High performance is demonstrated by how well you succeed in achieving an objective. Just as in sports: if the bar is set too high, it’s not worth even competing; if it’s set too low, you don’t stretch yourself to the limit and therefore continue developing. Ambitious but not overextended—that is the “golden rule”. And it also applies in the workplace, e.g., when developing and implementing strategies.

Since strategy development means answering three simple questions, namely Where do I want to go? Where am I today? and How do I close the gap between my target and where am I now?, this means that the bar here too has to be placed at the right height. And who can do this better than the athletes themselves, in other words: the employees involved? Of course, with appropriate motivation on the part of the managers and a training plan that takes into consideration a realistic assessment of the competitors and of your own strengths and competences.

Successful managers trust in the team development process that the American psychologist Bruce Tuckman described with forming, storming, norming and performing back in 1965. According to this, groups typically develop in four steps. First of all, a group needs to find itself, and contacts are established. Confusion and uncertainty are often the order of the day. Only then does the group turn to the actual task to be performed. In the storming phase, there are often skirmishes, disagreements about priorities and even power struggles until everyone has found his or her place. This phase is characterized by a high level of doing things simply for the sake of doing something—but a low level of efficiency. Some groups break apart in this phase. Successful team development therefore means mutual acceptance and agreeing clear roles. The norming phase thus re-aligns the group towards the actual task. Only when the members finally cooperate, can a group become a high-performing team. You accept and appreciate the others, help each other out and act as one. There is a good working atmosphere and the team is in sync.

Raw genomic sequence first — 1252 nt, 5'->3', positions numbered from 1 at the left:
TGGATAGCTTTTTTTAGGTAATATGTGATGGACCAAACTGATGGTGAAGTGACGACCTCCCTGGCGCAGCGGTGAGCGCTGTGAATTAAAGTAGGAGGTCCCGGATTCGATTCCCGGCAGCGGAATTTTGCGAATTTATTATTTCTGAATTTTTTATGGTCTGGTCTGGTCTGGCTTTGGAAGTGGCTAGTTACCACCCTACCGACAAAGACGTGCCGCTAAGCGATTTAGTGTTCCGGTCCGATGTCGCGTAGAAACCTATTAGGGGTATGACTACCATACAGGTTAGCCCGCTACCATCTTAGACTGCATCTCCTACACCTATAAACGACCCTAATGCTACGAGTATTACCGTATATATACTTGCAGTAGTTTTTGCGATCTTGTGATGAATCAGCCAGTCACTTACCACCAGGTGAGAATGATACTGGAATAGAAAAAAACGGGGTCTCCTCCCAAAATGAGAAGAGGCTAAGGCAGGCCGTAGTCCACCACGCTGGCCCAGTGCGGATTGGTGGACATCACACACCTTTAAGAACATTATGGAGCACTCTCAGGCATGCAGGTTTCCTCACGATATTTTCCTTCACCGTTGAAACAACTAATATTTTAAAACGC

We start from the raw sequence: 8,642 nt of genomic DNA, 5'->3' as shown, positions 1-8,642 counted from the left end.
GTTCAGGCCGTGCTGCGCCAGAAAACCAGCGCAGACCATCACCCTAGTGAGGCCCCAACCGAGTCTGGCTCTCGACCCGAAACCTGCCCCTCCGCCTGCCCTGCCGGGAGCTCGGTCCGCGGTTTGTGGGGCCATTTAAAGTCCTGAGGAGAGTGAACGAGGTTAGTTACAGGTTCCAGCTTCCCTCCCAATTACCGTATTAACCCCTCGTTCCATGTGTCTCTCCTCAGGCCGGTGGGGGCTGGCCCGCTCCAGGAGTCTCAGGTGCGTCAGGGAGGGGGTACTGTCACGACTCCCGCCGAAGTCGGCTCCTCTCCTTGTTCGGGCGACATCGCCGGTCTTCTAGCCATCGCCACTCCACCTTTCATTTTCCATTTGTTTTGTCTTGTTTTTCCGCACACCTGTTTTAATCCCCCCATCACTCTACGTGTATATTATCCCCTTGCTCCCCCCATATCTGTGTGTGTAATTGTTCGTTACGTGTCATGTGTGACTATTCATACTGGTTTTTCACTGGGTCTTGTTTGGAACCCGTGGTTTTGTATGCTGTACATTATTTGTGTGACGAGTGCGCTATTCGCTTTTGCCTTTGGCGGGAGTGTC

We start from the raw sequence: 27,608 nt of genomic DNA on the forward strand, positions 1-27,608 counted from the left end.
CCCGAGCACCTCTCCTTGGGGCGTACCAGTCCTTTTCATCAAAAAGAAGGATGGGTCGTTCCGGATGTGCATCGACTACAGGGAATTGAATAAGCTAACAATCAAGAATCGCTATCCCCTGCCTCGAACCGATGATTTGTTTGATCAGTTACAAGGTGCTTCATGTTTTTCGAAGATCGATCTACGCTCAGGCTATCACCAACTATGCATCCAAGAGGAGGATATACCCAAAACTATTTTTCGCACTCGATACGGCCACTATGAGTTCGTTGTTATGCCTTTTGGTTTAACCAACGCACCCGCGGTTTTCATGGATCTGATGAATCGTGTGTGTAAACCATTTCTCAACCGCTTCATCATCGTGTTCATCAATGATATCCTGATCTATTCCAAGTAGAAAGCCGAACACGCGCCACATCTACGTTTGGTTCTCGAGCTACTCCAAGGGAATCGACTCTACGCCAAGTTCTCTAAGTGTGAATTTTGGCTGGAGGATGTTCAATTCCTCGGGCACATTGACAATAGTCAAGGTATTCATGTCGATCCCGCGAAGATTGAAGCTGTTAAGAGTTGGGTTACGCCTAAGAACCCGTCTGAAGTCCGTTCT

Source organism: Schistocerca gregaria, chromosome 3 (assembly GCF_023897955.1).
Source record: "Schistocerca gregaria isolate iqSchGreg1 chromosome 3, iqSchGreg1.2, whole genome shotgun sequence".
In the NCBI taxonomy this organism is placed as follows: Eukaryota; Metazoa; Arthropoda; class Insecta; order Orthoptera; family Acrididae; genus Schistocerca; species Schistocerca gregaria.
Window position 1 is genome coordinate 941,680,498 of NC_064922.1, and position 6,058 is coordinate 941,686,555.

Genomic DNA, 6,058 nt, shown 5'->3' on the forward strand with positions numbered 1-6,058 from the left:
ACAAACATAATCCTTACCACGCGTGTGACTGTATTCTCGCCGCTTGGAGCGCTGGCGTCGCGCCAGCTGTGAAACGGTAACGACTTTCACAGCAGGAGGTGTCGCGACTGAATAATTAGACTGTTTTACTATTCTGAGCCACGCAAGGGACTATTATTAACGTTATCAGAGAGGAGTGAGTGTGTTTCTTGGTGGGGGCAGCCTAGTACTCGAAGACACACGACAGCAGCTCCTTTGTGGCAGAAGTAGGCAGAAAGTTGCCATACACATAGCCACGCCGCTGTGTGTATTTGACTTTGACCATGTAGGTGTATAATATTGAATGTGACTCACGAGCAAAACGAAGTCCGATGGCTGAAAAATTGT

The main focus of successful team development is an ambitious objective that everything revolves around, namely the performance challenge. By jointly defining an objective and a plan for how it is to be achieved, you can quickly go through the team development process. Here, too, there are three questions to answer: Where do we want to go? Where are we today? and What do we need to do to reach our goal?

In conclusion: Successful team development and joint strategy development go hand in hand—as a simultaneous process, not as separate or one-off events.

Contact me if you need a sparring partner for your own strategy and team development process.